From certified pre-owned cars to refurbished electronics to sporting tickets, there has been a growing trend of businesses trying to cash in on secondary markets for their products. The latest example is Ikea, which recently got into the business of selling its own used furniture online in its homeland of Sweden.
Steve Sauer’s “pico-dwelling” is a 182 sq ft apartment he has managed to cram a soaking pool, video lounge, and cafe into without feeling cramped in the slightest. Most of the furniture comes from IKEA, natch.
Guy Ben-Ner shot a short sitcom in which a family drama is played out while the characters are depicted as living inside an IKEA. They shot it in within three different IKEAs, one in Berlin, one in Israel and one in New Jersey, and its edited so the action flows seamlessly between the scenarios. Real customers walk by and at one point almost steal the camera. Amusing commentary on consumer culture and geopolitics and damned clever idea.
Pity those of us who live in the hinterlands, far from any IKEA stores. When we do manage a trip into civilization to buy cheap furniture with strange names, we take a risk. We risk buying a defective item and having to drag it hundreds of miles back to the store it came from. Jason tells Consumerist that’s what happened to him when he bought a set of bunk beds with a manufacturing defect. But that’s not his main concern. What he wants to know is: is it unreasonable for a store to scan your driver’s license when exchanging an item that is obviously defective?
Reader Matt says, “Just writing to share the fantastic deal we got on a lampshade last night at IKEA.”
Snapped this picture last night at my local IKEA of a blue screen of death afflicting their product finder kiosk. Since it’s IKEA, they also expect customers to do their own tech support.
What happens when you want to trace down which manufacturer is responsible for the lead on your kid’s Thomas the Tank Engine, and make sure you dispose of and don’t buy any other products associated with that maker? Or the melamine in your dog’s food? Or the antifreeze in your toothpaste? It can be hard to find out. Global supply chains are vast and sometimes impenetrable. For instance, your IKEA Sultan Alsarp bed is made in China (not Sweden) and contains parts from Africa, Germany, and Russia. Enter Sourcemap, a open-source MIT project that aims to find out “Where does all the stuff inside your stuff come from?”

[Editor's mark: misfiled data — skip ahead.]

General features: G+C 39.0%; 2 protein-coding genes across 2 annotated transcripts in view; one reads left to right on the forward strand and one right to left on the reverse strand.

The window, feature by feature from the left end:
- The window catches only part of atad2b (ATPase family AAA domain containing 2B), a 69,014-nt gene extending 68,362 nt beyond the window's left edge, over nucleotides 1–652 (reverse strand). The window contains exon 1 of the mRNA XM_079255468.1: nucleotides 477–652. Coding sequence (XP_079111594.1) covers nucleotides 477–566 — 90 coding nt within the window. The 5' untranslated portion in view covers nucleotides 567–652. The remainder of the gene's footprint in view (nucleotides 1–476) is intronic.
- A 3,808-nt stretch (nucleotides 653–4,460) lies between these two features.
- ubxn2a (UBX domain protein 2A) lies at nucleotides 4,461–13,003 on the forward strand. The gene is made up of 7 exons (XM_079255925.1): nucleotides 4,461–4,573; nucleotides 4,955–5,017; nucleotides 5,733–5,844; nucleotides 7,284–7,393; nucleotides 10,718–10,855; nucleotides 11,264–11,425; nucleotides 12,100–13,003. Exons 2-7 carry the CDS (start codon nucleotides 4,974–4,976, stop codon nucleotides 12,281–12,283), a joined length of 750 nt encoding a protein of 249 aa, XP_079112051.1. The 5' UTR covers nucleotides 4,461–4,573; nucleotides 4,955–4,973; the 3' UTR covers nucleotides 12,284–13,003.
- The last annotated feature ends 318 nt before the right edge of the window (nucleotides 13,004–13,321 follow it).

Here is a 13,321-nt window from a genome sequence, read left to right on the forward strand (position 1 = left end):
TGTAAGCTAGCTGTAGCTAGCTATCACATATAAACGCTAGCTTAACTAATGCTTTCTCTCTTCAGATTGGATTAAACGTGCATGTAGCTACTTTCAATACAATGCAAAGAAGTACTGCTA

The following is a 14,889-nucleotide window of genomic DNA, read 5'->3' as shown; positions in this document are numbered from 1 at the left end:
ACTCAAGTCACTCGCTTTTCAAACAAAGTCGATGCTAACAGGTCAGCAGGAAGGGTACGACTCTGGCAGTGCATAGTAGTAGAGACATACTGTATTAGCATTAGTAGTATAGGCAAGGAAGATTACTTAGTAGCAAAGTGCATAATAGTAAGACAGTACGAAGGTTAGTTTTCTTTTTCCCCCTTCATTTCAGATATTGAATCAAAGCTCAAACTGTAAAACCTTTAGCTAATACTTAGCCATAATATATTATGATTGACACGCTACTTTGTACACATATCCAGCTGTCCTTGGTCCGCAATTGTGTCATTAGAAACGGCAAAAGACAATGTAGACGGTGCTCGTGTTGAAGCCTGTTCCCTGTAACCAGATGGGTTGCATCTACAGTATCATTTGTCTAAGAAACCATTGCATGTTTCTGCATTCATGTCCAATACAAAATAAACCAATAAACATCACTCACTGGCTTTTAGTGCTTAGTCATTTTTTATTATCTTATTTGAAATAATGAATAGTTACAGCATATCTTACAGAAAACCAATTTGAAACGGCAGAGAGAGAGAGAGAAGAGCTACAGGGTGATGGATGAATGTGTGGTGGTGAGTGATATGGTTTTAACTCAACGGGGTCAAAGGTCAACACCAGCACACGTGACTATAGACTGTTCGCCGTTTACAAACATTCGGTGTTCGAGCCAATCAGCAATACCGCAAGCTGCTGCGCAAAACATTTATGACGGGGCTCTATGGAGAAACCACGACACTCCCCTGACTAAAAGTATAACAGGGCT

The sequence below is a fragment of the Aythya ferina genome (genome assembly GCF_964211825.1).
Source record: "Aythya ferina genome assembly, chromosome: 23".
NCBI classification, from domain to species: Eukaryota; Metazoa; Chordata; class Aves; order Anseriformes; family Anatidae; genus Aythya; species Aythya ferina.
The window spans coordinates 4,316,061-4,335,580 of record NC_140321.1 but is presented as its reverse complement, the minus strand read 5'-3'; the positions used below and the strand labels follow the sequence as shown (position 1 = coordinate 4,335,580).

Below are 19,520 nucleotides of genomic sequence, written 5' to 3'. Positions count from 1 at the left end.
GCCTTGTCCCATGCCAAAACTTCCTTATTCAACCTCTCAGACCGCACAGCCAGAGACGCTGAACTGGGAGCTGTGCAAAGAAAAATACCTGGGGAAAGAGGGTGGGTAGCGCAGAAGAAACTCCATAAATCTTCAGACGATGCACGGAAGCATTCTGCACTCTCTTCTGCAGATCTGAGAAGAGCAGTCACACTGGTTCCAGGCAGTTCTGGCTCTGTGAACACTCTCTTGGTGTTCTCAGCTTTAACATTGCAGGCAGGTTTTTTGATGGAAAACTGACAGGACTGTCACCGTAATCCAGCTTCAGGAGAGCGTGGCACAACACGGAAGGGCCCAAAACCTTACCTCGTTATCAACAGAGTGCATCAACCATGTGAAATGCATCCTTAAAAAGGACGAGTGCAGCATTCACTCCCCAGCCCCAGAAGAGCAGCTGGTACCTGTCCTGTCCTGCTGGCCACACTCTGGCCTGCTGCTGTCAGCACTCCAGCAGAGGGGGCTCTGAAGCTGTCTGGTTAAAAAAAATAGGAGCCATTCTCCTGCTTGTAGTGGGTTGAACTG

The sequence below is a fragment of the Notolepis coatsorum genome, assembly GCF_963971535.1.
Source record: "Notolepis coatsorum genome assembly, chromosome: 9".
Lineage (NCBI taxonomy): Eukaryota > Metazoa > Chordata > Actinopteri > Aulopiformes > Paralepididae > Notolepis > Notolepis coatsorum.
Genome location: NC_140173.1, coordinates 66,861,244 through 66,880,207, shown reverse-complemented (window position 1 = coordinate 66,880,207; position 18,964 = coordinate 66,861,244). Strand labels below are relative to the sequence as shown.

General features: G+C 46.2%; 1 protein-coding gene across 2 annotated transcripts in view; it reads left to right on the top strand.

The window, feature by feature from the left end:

Scott tells Consumerist that he used some new oven mitts from IKEA last night, and found out that one of them is defective. Unfortunately, he learned this the hard way: by burning his thumb. Now, he’s not really sure what to do: the store is a few hours away, and he’s not really sure what he wants from the store in return for the incident. What would you do?
A Slate reporter was bowled over by the pungent chemical aroma her new IKEA sofa emitted after she took of the package. She carved off a little piece of the mattress foam and sent it to a lab, which found it contained a funky flame retardant called “chlorinated tris.” This is interesting as brominated tris was banned from children’s sleepwear in 1977 after studies showed it was a skin-absorbable carcinogenic.
If for some reason you have a truly heartfelt attachment to the incandescent lights sold at Ikea, you might want to get your hoard on ASAP. The Swedish furniture change has announced plans to begin phasing out sales of the energy-chewing bulbs starting Aug. 1.
For some reason, a few TV stations in the Houston area have a problem with the date of June 9, or at least the way Ikea decided to portray the date in a new ad promoting the reopening of their local store.
After receiving a report that a 1-1/2 year old child nearly strangled to death on a loose cord, Ikea — along with the U.S. Consumer Product Safety Commission and Health Canada — has issued a recall on all Roman and Roll-up blinds, as well as roller blinds that do not have a tension device attached to the bead chain, sold between Jan. 1998 and June 2009.
The ever-popular EECB (Executive Email Carpet Bomb) scored another direct hit with reader “Generic_Username.” He and his wife bought some closet doors from IKEA, but didn’t install them until some renovations were complete. When it turned out the doors were defective, G.U. and his wife were told they’d have to pay to have new doors shipped to their house. Ugh!
Now through Sunday, April 4, Ikea is giving away free small breakfasts at most of its locations nationwide.
Have you ever secretly wished that the subway platform you were waiting on could be transformed into a comfy living room? Or at least a living room furnished by IKEA? For another week, you can experience just that in four stops on Paris’s MÃ©tro system. Instead of molded plastic seats, have a seat on an Ektorp couch!
For anyone that thought Ikea made something you can be proud to have in your home, a new lawsuit filed in New York City has some bad news. The former tenants of a Gramercy Park building are pursuing legal action against their onetime landlords for, among other things, installing an “ugly” Ikea kitchen.
You’ll never get the ladies with those milk crates! You need to sex up your pad with some choice items from IKEA, the furniture that helps a boy become a man. Riegel and Blatt show you how in this comedic ode. Beware, there is some NSFW language and guy in boxers humping Swedish furniture.